It is important to be able to optimize geometries using pseudopotentials and for this purpose Q-Chem contains analytical first derivatives of the nuclear potential energy term for ECPs.

The ECP package is also integrated with the vibrational analysis package and it is therefore possible to compute the vibrational frequencies (and hence the infrared and Raman spectra) of systems in which some of the atoms may bear ECPs.

Q-Chem cannot calculate analytic second derivatives of the nuclear potential-energy term when ECPs are used, and must therefore resort to finite difference methods. However, for HF and DFT calculations, it can compute analytic second derivatives for all other terms in the Hamiltonian. The program takes full advantage of this by only computing the potential-energy derivatives numerically, and adding these to the analytically calculated second derivatives of the remaining energy terms.

There is a significant speed advantage associated with this approach as, at each finite-difference step, only the potential-energy term needs to be calculated. This term requires only three-center integrals, which are far fewer in number and much cheaper to evaluate than the four-center, two-electron integrals associated with the electron-electron interaction terms. Readers are referred to Table 10.1 for a full list of the analytic derivative capabilities of Q-Chem.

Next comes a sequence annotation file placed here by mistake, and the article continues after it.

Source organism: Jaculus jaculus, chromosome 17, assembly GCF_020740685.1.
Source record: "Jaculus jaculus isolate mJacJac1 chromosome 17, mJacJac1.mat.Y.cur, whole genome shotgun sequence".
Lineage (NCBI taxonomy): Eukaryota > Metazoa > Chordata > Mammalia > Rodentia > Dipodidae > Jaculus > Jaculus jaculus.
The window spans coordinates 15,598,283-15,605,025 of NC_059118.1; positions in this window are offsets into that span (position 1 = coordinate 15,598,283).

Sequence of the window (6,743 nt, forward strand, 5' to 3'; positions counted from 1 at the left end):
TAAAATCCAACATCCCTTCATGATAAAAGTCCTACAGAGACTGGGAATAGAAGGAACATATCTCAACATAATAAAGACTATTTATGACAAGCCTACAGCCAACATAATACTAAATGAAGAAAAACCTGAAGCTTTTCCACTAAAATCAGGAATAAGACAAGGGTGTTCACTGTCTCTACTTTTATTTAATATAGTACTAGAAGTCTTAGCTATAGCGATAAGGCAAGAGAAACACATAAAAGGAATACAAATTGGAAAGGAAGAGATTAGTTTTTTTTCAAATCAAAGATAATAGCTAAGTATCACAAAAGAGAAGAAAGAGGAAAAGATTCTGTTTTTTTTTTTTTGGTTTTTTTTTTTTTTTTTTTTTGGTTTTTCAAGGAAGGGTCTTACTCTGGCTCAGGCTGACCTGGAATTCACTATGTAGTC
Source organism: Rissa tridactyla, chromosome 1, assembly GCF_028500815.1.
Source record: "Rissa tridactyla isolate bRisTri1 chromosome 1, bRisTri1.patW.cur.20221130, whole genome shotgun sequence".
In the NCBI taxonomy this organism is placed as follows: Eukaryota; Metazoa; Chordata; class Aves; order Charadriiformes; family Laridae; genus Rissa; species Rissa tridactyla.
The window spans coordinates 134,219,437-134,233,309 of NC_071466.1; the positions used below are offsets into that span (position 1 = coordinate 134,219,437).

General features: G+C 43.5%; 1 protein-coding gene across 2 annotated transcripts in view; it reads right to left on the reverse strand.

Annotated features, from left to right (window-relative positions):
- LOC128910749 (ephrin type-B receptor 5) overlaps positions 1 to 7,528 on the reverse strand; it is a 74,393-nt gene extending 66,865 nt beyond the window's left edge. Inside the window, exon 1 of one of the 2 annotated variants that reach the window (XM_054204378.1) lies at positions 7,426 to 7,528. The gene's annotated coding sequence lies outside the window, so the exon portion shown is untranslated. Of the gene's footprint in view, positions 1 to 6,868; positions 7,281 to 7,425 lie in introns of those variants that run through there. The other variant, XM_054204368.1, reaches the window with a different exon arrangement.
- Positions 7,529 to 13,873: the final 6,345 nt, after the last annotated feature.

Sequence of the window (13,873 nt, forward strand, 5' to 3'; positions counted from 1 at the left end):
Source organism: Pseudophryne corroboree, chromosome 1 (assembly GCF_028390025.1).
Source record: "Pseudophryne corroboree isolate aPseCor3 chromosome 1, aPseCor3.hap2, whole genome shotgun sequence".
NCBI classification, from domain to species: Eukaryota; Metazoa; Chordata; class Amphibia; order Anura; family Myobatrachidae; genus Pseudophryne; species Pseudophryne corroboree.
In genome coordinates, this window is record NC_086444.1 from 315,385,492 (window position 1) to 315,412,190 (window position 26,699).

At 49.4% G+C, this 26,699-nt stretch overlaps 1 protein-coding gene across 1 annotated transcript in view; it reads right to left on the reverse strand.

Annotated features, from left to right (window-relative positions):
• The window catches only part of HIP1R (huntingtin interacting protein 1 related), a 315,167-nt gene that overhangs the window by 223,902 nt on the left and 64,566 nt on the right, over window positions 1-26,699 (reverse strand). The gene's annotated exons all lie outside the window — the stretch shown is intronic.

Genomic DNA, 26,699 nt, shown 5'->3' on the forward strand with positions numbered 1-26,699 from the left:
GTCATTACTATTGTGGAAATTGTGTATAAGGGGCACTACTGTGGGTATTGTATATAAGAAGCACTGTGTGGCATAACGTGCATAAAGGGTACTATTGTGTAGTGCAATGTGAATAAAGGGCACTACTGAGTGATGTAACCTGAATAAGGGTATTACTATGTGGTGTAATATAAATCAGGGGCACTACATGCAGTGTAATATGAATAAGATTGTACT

**Example 9.209** Structure and vibrational frequencies of TeO using Hartree-Fock theory and the Stuttgart relativistic large-core ECPs. Note that the vibrational frequency job reads both the optimized structure and the molecular orbitals from the geometry optimization job that precedes it. Note also that only the second derivatives of the potential energy term will be calculated by finite difference, all other terms will be calculated analytically.

$molecule 0 1 Te O1 Te r O2 Te r O1 a r = 1.8 a = 108 $end $rem JOBTYPE opt METHOD hf ECP srlc $end @@@ $molecule read $end $rem JOBTYPE freq METHOD hf ECP srlc SCF_GUESS read $end